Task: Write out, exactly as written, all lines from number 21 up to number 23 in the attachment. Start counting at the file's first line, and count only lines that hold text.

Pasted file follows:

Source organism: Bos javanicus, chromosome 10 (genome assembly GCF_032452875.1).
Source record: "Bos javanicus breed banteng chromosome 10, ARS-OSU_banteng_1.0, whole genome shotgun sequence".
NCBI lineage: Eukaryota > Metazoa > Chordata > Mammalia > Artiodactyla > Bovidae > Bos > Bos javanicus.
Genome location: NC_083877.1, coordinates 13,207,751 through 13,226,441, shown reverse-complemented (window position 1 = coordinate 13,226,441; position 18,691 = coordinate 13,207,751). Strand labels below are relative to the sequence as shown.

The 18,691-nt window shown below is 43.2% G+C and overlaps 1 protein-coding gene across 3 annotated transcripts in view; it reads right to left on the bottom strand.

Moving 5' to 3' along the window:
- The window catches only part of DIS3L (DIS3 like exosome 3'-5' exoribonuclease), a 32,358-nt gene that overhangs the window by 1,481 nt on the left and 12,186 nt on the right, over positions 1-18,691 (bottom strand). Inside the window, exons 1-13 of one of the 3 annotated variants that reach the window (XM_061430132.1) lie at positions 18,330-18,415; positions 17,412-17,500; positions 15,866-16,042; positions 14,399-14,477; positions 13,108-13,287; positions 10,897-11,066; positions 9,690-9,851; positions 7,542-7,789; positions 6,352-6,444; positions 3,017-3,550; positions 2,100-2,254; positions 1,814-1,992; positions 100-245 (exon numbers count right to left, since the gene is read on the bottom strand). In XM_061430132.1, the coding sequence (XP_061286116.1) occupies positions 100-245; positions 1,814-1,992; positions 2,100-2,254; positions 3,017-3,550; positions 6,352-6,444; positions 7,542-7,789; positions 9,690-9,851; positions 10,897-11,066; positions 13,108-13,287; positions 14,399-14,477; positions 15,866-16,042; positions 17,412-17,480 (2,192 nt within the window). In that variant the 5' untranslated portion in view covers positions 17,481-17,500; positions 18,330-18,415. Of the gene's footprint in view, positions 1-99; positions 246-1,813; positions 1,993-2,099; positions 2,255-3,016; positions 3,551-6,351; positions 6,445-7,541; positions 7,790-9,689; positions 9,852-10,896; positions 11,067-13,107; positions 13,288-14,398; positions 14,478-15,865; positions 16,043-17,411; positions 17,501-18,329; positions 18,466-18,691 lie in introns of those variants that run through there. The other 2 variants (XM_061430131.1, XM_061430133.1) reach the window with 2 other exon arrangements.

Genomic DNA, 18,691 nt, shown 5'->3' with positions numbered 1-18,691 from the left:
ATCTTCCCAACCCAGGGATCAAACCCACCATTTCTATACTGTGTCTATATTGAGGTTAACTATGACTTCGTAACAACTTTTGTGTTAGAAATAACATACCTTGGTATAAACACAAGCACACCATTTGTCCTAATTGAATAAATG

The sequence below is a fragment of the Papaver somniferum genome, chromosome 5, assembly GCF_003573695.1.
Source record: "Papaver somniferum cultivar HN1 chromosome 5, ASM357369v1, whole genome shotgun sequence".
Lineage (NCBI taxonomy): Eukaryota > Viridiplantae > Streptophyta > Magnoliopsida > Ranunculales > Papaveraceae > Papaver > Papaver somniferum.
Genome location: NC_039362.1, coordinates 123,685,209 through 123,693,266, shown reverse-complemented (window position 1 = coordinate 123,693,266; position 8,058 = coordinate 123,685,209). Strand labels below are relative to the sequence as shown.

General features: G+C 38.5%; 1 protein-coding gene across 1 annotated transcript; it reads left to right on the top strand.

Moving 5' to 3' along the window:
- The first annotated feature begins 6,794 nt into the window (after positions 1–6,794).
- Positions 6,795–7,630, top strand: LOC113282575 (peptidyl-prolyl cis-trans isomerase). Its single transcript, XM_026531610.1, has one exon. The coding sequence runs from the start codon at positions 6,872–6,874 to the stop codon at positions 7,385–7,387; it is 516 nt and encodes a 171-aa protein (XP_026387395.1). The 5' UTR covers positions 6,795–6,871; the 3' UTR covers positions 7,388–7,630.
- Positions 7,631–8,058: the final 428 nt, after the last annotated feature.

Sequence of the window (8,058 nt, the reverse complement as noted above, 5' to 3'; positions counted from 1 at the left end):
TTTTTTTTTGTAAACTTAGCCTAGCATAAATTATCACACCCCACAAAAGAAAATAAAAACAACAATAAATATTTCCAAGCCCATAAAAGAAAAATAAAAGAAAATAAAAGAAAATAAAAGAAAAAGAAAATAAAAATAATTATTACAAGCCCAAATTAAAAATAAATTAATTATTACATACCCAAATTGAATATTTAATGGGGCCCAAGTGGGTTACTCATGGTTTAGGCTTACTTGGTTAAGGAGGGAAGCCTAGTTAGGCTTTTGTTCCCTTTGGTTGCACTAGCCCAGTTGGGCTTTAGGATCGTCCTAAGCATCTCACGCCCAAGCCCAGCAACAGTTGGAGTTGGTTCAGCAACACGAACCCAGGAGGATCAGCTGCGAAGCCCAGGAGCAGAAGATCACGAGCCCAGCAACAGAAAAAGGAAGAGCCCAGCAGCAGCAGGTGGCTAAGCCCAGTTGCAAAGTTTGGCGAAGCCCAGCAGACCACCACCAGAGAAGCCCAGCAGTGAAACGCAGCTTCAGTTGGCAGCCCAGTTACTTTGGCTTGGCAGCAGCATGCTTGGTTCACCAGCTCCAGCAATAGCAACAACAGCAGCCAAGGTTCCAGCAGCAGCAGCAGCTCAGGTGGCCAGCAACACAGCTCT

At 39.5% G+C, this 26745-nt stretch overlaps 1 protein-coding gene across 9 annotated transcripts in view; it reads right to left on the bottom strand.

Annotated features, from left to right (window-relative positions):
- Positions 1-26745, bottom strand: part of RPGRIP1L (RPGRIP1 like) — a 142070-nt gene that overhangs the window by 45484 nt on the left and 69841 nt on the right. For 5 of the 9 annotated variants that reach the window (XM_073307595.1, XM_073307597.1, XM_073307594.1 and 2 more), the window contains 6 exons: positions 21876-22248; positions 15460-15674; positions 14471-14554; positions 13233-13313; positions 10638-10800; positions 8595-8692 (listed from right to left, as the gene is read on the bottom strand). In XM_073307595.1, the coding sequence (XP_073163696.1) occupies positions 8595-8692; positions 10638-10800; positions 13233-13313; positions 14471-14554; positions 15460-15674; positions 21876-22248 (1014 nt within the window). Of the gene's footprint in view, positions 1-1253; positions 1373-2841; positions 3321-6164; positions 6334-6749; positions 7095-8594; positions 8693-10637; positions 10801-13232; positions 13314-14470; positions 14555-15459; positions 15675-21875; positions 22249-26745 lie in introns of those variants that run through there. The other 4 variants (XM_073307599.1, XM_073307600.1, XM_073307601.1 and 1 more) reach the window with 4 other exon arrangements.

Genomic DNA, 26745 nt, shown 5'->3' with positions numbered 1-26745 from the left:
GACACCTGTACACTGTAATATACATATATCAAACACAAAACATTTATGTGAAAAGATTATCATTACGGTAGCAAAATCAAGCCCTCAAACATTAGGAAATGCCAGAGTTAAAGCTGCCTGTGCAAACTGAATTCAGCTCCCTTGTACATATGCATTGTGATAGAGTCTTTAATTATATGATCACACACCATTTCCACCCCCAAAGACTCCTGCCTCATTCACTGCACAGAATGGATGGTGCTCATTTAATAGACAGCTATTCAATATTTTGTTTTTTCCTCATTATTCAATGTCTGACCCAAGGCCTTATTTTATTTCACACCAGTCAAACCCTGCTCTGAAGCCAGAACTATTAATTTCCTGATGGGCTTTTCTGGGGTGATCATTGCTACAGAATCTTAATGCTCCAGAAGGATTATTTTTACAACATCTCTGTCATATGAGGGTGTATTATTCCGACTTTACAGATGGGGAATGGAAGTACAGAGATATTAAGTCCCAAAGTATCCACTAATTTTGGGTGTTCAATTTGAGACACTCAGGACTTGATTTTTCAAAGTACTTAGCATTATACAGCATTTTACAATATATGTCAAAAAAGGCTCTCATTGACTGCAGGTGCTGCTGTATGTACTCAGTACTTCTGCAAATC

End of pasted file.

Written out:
At 39.5% G+C, this 26745-nt stretch overlaps 1 protein-coding gene across 9 annotated transcripts in view; it reads right to left on the bottom strand.

Annotated features, from left to right (window-relative positions):
- Positions 1-26745, bottom strand: part of RPGRIP1L (RPGRIP1 like) — a 142070-nt gene that overhangs the window by 45484 nt on the left and 69841 nt on the right. For 5 of the 9 annotated variants that reach the window (XM_073307595.1, XM_073307597.1, XM_073307594.1 and 2 more), the window contains 6 exons: positions 21876-22248; positions 15460-15674; positions 14471-14554; positions 13233-13313; positions 10638-10800; positions 8595-8692 (listed from right to left, as the gene is read on the bottom strand). In XM_073307595.1, the coding sequence (XP_073163696.1) occupies positions 8595-8692; positions 10638-10800; positions 13233-13313; positions 14471-14554; positions 15460-15674; positions 21876-22248 (1014 nt within the window). Of the gene's footprint in view, positions 1-1253; positions 1373-2841; positions 3321-6164; positions 6334-6749; positions 7095-8594; positions 8693-10637; positions 10801-13232; positions 13314-14470; positions 14555-15459; positions 15675-21875; positions 22249-26745 lie in introns of those variants that run through there. The other 4 variants (XM_073307599.1, XM_073307600.1, XM_073307601.1 and 1 more) reach the window with 4 other exon arrangements.